27 May Compromised classrooms
Jane Marwick – The Daily Telegraph – Wednesday 27 May 2020
Queensland University’s bizarre persecution of a student for speaking out about China is a warning to all An Australian university, so troubled by the actions of one 20-year old undergraduate activist student, has gone to extraordinary lengths to silence him.
Last Wednesday, Drew Pavlou, accompanied by his pro bono QC Tony Morris, walked out of a hearing at the University of Queensland, labelling it a “kangaroo court”.
The hearing was in response to 11 allegations levelled at the student in a 186-page dossier compiled by Clayton Utz on UQ’s behalf.
Pavlou reported that a representative from a second law firm, Minter Ellison, presented the case for his expulsion. Some of the charges are laughable, including one that details failure to pay for a pen that he picked up in the university bookshop, used, and returned without payment.
How the university knew about the pen is not clear, but Drew says he is used to being followed and “observed” when on campus. But why is UQ hiring top-tier law firms to shut down one noisy student?
I suspect that the answer is that he has uncovered just how close the ties are between the university sector via Confucius Institutes and their irresistible feepaying students, and the Chinese Communist Party. After all, you cannot separate the institutes from the authoritarian regime.
On July 24 last year, Pavlou, a human-rights activist concerned about the plight of Uyghurs detained in Chinese camps and intent on supporting Hong Kong’s prodemocracy movement, organised a group of friends to join him at a peaceful rally, a “sit-in” on campus.
As the protest was ending, Pavlou’s group of about 30 was surrounded by hundreds of pro-China nationalist supporters, drowning them out with the Chinese national anthem.
Suddenly, several masked men appeared. Drew and his supporters were punched and kicked. Drew was hit in the head; his loud hailer and a poster were ripped from his hands. They were doused in yellow fluid that “smelled like phlegm”. One Hong Kong student was bitten. Police were called but no one was charged.
The Chinese Consul-General in Brisbane, Xu Jie, is also an honorary professor at the university. The CCP’s mouthpiece, the Global Times, praised the actions of the proBeijing activists, and named Drew as a separatist.
The paper announced, “Chinese consulate in Australia praises patriotic students for counter-protest against separatists”.
Drew’s pro bono Sydney solicitor Mark Tarrant says that in China, the charge of being labelled a separatist is “a capital offence, worse than murder”.
It was a call to arms, an incitement to violence. Pavlou was bombarded with death threats and terrifying abuse.
The university launched a lengthy investigation to no avail, although Drew has recently tweeted a photograph of a man he says attacked him.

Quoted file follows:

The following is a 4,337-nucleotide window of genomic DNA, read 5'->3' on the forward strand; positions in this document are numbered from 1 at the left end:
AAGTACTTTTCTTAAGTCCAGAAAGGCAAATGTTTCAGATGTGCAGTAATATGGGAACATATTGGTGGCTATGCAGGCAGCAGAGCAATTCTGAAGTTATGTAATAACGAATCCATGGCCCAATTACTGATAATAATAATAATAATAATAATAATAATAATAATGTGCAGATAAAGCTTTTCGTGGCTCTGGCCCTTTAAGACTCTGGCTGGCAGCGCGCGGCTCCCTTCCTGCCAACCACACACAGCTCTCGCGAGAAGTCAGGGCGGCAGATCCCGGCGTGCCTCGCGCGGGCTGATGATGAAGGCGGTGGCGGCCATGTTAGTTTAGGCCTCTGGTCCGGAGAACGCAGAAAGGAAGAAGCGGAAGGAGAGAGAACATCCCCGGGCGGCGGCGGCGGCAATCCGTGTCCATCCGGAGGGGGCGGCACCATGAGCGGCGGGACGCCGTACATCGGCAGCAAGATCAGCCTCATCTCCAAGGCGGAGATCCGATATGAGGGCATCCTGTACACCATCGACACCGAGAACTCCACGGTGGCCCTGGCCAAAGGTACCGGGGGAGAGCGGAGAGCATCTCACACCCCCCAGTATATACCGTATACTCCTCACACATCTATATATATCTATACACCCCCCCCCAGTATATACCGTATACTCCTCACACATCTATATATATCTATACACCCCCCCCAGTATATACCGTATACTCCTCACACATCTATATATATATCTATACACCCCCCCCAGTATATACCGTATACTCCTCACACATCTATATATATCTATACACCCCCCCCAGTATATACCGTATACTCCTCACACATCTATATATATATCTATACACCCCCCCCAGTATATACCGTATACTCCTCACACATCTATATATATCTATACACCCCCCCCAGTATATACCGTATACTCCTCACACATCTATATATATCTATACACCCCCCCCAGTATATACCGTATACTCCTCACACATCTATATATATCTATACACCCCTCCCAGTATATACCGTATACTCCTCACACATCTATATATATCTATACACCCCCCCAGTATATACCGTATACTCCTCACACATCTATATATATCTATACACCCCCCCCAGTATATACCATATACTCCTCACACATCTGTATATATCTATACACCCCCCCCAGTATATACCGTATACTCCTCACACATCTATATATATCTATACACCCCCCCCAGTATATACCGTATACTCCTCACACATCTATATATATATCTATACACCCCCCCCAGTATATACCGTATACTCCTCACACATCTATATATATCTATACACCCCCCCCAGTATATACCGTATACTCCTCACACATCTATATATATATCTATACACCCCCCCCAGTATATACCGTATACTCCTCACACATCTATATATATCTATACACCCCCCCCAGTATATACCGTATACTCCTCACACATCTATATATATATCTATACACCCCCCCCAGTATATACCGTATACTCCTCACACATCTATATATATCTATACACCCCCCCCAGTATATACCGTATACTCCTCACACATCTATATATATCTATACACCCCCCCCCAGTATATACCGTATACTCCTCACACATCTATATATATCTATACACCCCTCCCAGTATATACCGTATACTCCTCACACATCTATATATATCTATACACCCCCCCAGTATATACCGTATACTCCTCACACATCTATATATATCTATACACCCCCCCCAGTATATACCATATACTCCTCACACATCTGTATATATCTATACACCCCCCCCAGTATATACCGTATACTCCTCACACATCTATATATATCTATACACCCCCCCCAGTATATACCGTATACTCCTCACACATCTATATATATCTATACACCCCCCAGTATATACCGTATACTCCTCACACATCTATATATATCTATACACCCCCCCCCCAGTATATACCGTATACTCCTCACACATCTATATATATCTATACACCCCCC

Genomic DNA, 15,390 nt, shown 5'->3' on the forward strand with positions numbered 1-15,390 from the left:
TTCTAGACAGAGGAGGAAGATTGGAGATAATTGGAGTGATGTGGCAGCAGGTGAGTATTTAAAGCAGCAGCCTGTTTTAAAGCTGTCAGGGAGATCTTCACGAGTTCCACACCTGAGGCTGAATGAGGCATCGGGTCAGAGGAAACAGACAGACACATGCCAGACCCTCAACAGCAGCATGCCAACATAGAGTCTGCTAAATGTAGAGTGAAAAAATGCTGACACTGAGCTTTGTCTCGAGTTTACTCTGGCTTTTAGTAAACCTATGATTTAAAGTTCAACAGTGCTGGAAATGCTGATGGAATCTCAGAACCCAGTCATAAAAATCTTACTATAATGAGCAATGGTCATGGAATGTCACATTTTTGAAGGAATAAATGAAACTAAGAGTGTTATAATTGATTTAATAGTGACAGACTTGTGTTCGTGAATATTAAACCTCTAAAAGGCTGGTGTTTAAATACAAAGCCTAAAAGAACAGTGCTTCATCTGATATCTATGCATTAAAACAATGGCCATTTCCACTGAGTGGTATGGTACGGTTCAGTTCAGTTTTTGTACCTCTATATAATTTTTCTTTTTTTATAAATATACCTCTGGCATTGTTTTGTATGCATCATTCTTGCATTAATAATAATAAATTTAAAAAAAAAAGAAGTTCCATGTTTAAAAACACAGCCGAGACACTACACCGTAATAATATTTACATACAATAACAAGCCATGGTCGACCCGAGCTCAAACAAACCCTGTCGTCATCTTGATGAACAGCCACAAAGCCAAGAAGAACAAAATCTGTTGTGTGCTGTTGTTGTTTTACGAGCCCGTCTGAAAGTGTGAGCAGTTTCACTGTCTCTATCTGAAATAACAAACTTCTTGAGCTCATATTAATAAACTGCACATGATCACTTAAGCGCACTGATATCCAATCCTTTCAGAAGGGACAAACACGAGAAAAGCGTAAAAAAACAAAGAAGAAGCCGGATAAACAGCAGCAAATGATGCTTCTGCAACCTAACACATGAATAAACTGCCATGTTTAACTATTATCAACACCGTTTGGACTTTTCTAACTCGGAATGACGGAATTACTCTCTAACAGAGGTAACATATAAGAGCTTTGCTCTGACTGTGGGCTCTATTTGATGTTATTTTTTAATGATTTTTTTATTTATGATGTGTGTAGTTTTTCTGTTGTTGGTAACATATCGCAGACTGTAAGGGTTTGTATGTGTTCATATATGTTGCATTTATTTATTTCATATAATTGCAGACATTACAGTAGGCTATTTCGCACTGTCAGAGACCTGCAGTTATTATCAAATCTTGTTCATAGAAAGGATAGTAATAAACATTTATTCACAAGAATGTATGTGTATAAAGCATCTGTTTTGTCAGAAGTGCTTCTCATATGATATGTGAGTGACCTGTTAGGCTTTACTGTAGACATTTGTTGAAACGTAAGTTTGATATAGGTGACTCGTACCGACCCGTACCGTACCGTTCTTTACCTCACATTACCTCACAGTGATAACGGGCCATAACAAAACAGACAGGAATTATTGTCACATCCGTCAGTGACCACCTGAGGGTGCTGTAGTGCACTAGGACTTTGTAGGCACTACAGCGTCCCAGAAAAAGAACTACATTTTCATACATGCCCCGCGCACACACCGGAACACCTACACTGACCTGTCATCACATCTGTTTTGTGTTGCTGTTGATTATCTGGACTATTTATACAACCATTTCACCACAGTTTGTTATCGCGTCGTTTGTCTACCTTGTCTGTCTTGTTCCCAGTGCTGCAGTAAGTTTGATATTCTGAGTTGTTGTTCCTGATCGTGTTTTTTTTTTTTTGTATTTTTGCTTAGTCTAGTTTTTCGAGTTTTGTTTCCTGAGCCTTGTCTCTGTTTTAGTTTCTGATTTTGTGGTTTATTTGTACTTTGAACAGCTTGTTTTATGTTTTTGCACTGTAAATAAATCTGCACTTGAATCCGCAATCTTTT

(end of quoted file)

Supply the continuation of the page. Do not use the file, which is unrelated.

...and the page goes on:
Descriptions of the attackers wearing earpieces bear all the hallmarks of government operatives.
He suspects that the attackers had links to the Chinese Communist Party. – But rather than be cowed, Pavlou a continued his quest to expose the university’s ties to the Chinese government by way of undergraduate pranks and loud, sometimes rude but damaging social media posts invoking the entire of the university, and no doubt the CCP.
His fight for free speech included criticism of vice-chancellor Peter Hoj’s receipt of the 2015 Outstanding Individual of the Year Award from the Confucius Institute headquarters, known as Hanban, an organisation directly under China’s Ministry of Education.
The university’s website still bears the original news story with the smiling VC, sporting his medal and standing alongside the Chinese vice premier in Shanghai.
Then, on May 13, Liberal Senator James Paterson, one of Pavlou’s strongest supporters, revealed that Hoj was awarded a bonus of $200,000, on top of his $1.2 million salary.
Certain key performance indicators had to be met to secure the bonus, including an increase in the number of international students.
Paterson says “one of the pieces of evidence the remuneration committee provided for was that 63 per cent of commencing students in 2020 were expected to come from China”.
When I ask Paterson what he sees as the most important element of Pavlou’s fight, he struggles to choose just one. He says that Pavlou’s case illustrates that universities have compromised themselves.
“In the case of UQ, it has put itself in a compromised relationship with the CCP and is not adhering to its own values.”
That UQ chose to pursue Drew is curious and disconcerting. The question remains: why wouldn’t a university consider students’ wellbeing one of its primary responses?
The fact that after labelling Drew a separatist, Consul-General Xu Jie still holds his honorary position at UQ is difficult to fathom.
The university is under increasing pressure to relinquish his role. Exactly how much UQ is spending on legal fees is unknown.
Those who criticise Drew’s tactics fail to see that it is precisely because of them that he has endured.
A boy from a quiet, hardworking Greek-Cypriot migrant family may have looked like a pushover. Far from it. He was attacked. He was afraid. He hit back, hard. He courageously stared down his attackers and detractors.
Mark Tarrant is right when he says that Drew and others like him must be protected in their pursuit of the right to protest.
“It is re-establishing the rule of law on campus” he tells me. And so much more.